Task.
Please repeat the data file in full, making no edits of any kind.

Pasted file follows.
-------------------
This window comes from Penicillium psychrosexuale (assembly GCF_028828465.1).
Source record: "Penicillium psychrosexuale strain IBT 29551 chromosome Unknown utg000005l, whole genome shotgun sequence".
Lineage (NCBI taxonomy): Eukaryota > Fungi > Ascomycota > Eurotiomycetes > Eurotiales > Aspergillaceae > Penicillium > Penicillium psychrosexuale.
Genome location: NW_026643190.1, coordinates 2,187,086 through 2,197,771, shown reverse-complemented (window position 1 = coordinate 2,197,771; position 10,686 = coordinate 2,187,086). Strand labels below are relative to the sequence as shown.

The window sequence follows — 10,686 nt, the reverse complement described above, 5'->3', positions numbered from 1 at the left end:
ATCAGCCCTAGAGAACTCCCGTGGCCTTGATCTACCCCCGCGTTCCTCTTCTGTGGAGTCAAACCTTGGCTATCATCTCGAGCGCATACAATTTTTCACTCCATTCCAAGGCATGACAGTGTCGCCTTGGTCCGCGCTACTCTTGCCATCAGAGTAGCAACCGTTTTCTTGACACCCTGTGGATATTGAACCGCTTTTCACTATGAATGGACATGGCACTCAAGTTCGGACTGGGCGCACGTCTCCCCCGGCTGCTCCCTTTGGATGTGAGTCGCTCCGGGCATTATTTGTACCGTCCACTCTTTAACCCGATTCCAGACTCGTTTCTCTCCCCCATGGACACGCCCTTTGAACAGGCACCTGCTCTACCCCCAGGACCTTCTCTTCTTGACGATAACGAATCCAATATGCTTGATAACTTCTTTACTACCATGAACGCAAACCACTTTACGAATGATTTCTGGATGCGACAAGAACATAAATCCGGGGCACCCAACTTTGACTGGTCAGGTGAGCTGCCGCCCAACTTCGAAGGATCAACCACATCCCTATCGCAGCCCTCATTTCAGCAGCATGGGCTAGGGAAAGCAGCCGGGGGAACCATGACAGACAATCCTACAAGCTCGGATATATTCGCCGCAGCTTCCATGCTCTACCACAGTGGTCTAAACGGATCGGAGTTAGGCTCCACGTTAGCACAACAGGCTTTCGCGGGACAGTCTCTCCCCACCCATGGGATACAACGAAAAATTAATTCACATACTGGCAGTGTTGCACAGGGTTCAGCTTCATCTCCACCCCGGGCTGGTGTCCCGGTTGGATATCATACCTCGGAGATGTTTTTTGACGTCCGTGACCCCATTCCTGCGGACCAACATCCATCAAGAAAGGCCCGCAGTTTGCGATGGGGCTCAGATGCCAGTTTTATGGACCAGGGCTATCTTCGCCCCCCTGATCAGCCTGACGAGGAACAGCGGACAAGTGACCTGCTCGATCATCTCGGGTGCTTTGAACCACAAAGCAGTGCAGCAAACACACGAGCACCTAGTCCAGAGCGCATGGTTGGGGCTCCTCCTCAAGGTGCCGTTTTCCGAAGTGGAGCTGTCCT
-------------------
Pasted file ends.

This window comes from Penicillium psychrosexuale (assembly GCF_028828465.1).
Source record: "Penicillium psychrosexuale strain IBT 29551 chromosome Unknown utg000005l, whole genome shotgun sequence".
Lineage (NCBI taxonomy): Eukaryota > Fungi > Ascomycota > Eurotiomycetes > Eurotiales > Aspergillaceae > Penicillium > Penicillium psychrosexuale.
Genome location: NW_026643190.1, coordinates 2,187,086 through 2,197,771, shown reverse-complemented (window position 1 = coordinate 2,197,771; position 10,686 = coordinate 2,187,086). Strand labels below are relative to the sequence as shown.

The window sequence follows — 10,686 nt, the reverse complement described above, 5'->3', positions numbered from 1 at the left end:
ATCAGCCCTAGAGAACTCCCGTGGCCTTGATCTACCCCCGCGTTCCTCTTCTGTGGAGTCAAACCTTGGCTATCATCTCGAGCGCATACAATTTTTCACTCCATTCCAAGGCATGACAGTGTCGCCTTGGTCCGCGCTACTCTTGCCATCAGAGTAGCAACCGTTTTCTTGACACCCTGTGGATATTGAACCGCTTTTCACTATGAATGGACATGGCACTCAAGTTCGGACTGGGCGCACGTCTCCCCCGGCTGCTCCCTTTGGATGTGAGTCGCTCCGGGCATTATTTGTACCGTCCACTCTTTAACCCGATTCCAGACTCGTTTCTCTCCCCCATGGACACGCCCTTTGAACAGGCACCTGCTCTACCCCCAGGACCTTCTCTTCTTGACGATAACGAATCCAATATGCTTGATAACTTCTTTACTACCATGAACGCAAACCACTTTACGAATGATTTCTGGATGCGACAAGAACATAAATCCGGGGCACCCAACTTTGACTGGTCAGGTGAGCTGCCGCCCAACTTCGAAGGATCAACCACATCCCTATCGCAGCCCTCATTTCAGCAGCATGGGCTAGGGAAAGCAGCCGGGGGAACCATGACAGACAATCCTACAAGCTCGGATATATTCGCCGCAGCTTCCATGCTCTACCACAGTGGTCTAAACGGATCGGAGTTAGGCTCCACGTTAGCACAACAGGCTTTCGCGGGACAGTCTCTCCCCACCCATGGGATACAACGAAAAATTAATTCACATACTGGCAGTGTTGCACAGGGTTCAGCTTCATCTCCACCCCGGGCTGGTGTCCCGGTTGGATATCATACCTCGGAGATGTTTTTTGACGTCCGTGACCCCATTCCTGCGGACCAACATCCATCAAGAAAGGCCCGCAGTTTGCGATGGGGCTCAGATGCCAGTTTTATGGACCAGGGCTATCTTCGCCCCCCTGATCAGCCTGACGAGGAACAGCGGACAAGTGACCTGCTCGATCATCTCGGGTGCTTTGAACCACAAAGCAGTGCAGCAAACACACGAGCACCTAGTCCAGAGCGCATGGTTGGGGCTCCTCCTCAAGGTGCCGTTTTCCGAAGTGGAGCTGTCCT